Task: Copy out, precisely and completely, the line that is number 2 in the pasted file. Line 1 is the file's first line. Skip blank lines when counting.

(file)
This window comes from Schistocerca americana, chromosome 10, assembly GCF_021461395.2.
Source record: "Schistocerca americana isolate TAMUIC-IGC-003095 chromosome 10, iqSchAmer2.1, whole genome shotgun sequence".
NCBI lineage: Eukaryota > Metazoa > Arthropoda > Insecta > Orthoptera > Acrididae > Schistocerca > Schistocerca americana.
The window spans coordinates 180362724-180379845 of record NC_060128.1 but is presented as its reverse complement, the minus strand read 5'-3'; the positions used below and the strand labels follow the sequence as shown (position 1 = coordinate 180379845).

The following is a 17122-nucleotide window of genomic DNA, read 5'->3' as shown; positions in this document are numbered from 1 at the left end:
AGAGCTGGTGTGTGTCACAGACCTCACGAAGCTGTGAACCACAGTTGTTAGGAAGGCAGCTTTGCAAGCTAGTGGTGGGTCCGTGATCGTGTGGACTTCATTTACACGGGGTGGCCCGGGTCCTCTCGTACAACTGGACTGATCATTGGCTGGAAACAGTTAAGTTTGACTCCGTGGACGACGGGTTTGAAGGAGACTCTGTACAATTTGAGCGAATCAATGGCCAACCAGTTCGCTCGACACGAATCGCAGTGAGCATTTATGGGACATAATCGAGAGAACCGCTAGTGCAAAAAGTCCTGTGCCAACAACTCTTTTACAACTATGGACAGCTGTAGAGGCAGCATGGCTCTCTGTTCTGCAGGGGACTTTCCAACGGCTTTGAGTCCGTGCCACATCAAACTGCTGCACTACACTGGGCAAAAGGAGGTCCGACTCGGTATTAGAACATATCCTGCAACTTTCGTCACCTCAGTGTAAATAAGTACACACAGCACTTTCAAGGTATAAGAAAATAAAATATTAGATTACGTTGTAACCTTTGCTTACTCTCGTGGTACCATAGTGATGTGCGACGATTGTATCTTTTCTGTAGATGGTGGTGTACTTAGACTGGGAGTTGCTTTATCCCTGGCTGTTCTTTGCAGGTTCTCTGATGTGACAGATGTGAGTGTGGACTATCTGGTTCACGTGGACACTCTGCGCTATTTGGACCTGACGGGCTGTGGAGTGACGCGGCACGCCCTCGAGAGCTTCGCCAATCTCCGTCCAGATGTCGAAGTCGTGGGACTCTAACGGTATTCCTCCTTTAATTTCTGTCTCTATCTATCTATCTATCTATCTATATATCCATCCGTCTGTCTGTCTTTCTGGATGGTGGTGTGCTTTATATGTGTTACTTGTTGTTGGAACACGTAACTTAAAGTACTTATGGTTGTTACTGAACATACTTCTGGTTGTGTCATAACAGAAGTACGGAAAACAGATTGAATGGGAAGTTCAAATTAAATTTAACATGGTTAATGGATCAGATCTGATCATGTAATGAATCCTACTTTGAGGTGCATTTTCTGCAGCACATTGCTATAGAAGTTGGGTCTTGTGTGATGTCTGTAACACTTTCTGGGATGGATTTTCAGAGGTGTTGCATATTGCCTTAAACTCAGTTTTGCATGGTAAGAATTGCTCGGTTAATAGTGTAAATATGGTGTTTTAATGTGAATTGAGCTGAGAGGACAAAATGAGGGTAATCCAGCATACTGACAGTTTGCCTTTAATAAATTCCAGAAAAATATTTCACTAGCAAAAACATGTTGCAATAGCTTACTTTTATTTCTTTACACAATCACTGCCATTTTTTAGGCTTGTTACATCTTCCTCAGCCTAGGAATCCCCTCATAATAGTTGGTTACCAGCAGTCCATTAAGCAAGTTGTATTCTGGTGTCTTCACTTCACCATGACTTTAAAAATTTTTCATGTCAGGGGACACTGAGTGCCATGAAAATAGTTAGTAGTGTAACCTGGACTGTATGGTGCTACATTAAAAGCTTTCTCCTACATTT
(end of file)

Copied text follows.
Source record: "Schistocerca americana isolate TAMUIC-IGC-003095 chromosome 10, iqSchAmer2.1, whole genome shotgun sequence".